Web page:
Okonite wins rezoning needed to expand former R.I. Novelty plant

Okonite wins rezoning needed to expand former R.I. Novelty plant

Plaza business owners will get help with relocation expenses

CUMBERLAND - It's a go for the Okonite Company.

All the rezoning and variance sought by the New Jersey executives were granted last week by the Town Council.

Action will speed along construction of a 93,500-square-foot addition to the west side of the former R.I. Novelty plant on 5 Industrial Road where the Okonite cable maker is promising a first-class facility, in keeping, says its vice president, with the quality of other Okonite plants around the country.

The expanded new size building will total 341,000 square feet to accommodate new equipment that's described by company attorney and vice president Frank Giuliano as 350- to 400- feet long that was ordered months ago in anticipation of Cumberland's approval.

Now all that's left is a site plan review, including the town's approval of landscaping along Diamond Hill Road that was still under design last week.

Razed to make way for the expansion will be the 7,200-square foot strip mall that came to be generally called the Tedeschi plaza, retaining the name even after that convenience store moved out.

Currently, Saki's Pizzeria, Diamond Hill Convenience Store, Walker's Jewelers, Hair It Is hair salon, and Coffee Breaks are all located in this shopping center at 2275 Diamond Hill Road.

But the shop owners there aren't complaining.

Several at the June 5 Town Council meeting said Okonite is offering to pay their moving expenses and the cost of setting up.

"This company is A-No. 1," Mike Houle of Coffee Breaks told the council.

Agreeing was Barbara Enos of Hair it Is.

Neither has a new location yet, they said, but both anticipate Okonite will be covering their expenses.

The convenience store, meanwhile, was closed because of back rent owned, according to Guiliano.

Not complaining either are neighbors across the street in Broadview Acres.

Several turned up with questions at the Planning Board meeting on May 28 but seemed satisfied with assurances of less traffic than R.I. Novelty generated, as well as promises that glaring lights would be exchanged for ones focused only on the Okonite plant. Additionally, Okonite is promising landscaping along Diamond Hill Road that will shield the building from view.

This group of neighbors had banded together 10 years ago to successfully defeat a gas station on land that will contain the expanded factory, and several told the Planning Board members they are relieved to see the land's future use resolved for good.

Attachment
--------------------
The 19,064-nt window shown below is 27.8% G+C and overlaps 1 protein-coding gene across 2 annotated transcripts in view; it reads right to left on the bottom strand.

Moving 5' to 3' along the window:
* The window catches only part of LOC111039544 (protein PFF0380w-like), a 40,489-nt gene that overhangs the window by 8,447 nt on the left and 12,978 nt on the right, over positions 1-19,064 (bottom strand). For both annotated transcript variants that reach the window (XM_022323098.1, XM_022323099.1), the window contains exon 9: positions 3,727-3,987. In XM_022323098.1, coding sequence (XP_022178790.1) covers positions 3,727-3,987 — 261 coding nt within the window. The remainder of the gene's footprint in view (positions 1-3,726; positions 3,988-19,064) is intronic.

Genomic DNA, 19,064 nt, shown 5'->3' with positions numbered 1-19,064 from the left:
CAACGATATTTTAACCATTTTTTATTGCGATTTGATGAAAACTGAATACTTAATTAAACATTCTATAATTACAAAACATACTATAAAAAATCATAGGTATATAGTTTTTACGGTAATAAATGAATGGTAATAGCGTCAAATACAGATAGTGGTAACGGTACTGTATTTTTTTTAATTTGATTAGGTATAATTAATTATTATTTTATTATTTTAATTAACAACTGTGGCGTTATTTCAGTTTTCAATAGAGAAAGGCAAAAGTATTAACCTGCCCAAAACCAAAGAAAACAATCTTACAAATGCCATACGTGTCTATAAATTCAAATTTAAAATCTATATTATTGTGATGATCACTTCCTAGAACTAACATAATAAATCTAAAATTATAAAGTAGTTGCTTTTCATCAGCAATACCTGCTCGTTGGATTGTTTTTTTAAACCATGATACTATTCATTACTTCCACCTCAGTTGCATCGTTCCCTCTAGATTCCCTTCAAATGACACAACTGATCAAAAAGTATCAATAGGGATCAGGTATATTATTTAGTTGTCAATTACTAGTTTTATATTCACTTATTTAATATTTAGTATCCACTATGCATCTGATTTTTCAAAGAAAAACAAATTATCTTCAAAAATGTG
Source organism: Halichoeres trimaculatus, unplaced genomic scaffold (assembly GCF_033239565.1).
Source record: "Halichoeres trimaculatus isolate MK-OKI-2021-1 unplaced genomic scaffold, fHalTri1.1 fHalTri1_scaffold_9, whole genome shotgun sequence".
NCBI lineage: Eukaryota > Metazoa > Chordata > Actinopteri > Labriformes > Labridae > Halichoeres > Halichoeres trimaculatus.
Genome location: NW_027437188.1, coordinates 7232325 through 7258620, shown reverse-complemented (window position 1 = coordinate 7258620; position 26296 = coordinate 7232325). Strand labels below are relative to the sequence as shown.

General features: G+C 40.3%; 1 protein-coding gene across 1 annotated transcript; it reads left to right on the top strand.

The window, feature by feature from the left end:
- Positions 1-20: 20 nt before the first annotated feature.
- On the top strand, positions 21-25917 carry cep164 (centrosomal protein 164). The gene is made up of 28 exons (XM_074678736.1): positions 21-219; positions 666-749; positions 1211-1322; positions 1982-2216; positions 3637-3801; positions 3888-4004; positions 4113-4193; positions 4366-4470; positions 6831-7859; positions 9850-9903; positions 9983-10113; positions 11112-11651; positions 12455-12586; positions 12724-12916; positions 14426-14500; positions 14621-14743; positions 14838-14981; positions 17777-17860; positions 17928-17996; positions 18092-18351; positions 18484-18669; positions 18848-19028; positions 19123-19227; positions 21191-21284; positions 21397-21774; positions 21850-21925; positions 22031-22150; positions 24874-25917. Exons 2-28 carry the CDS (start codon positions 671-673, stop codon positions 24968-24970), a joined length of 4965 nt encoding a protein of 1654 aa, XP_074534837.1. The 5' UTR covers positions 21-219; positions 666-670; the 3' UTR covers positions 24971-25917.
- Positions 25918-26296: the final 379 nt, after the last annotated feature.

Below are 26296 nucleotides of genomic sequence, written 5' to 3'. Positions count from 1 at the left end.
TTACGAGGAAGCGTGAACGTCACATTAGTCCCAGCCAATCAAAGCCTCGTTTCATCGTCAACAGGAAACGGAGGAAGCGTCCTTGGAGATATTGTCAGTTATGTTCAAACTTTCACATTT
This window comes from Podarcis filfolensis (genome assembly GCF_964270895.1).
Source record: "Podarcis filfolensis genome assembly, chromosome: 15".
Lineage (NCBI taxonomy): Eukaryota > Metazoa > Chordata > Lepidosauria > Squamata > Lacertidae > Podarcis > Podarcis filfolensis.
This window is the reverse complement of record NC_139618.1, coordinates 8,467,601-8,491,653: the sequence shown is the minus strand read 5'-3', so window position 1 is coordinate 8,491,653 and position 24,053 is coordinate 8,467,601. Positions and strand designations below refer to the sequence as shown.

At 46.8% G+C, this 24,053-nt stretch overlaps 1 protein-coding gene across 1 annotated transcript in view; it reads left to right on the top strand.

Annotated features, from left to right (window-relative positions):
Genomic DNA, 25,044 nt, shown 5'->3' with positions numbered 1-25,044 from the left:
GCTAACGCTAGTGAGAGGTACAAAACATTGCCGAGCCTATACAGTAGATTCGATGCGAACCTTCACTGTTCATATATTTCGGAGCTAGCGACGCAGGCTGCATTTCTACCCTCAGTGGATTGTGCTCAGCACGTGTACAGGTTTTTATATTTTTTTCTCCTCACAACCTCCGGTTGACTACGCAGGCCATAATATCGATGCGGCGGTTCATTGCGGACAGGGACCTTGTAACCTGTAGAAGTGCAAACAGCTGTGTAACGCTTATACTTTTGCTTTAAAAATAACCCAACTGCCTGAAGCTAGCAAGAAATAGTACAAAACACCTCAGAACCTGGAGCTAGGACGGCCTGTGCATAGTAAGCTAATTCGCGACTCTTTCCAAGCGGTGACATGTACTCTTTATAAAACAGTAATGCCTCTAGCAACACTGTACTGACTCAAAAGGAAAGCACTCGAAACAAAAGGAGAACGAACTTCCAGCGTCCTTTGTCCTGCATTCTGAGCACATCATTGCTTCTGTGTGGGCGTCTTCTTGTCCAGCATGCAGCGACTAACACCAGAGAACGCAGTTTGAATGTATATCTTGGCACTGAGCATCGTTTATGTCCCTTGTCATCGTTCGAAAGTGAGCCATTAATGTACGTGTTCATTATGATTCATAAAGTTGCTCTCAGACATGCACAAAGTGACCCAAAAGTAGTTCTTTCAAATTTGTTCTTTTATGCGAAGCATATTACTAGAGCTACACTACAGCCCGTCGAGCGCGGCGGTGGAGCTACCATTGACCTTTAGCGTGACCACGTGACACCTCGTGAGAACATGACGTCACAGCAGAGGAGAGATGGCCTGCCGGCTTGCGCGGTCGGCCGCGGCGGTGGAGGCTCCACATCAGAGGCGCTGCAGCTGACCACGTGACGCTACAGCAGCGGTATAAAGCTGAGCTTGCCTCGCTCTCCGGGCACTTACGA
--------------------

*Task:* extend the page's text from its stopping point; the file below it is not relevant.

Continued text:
From a square footage consideration, the new Cumberland site isn't anywhere near what the company wanted.

Giuliano, whose testimony to the Town Council on June 5 was his fourth appearance before a town board, told councilors Okonite had hoped for at least 25 to 30 acres and found the perfect site in West Greenwich with 100 acres.

But company executives decided they couldn't ask their employees to travel that far to work.

With this highly trained workforce in mind, he said, the company chose 5 Industrial Road, a decision that improved when purchasing the strip mall became a possibility.

Okonite closed on the Tedeschi plaza on May 28.

Okonite's plant on Martin Street, there since the 1970s, will be needed as a warehousing site for raw materials and finished goods, Guiliano said.

The rezoning was needed from Town Council members to allow industrial use on the commercially-zoned strip mall land and the adjacent vacant lot on the corner of Route 295.

Additionally, variances on the buffer zone and side yard were wrapped into the approval as well as permission to use barbed wire.

Guiliano noted that outdoor security, including the barbed wire, is needed because copper theft is a continuing problem at the Martin Street plant where just last week three individuals were arrested when an employee caught them with wire cutters and pieces of coated copper wire.

While town officials have been enthusiastic about Okonite's renewed commitment to the town - and no town boards have raised any negatives - there is a downside.

Currently, the inefficient Martin Street plant is using 46,000 gallons of water a day for cooling, or 17 million gallons a year.

At the new location, the amount will be reduced to 2,000 gallons a day because the water will be recycled in a closed system.

Quipped Council President Jim Higgins, "What we gain in taxes we'll lose in water bills."


Really Council President Higgins? That's your input. Glad the paper described it correctly..."Quipped" feel proud, sir, feel proud. geezzzee

PS: We will also have reduced expenses on the water dept and less waste water going into our system.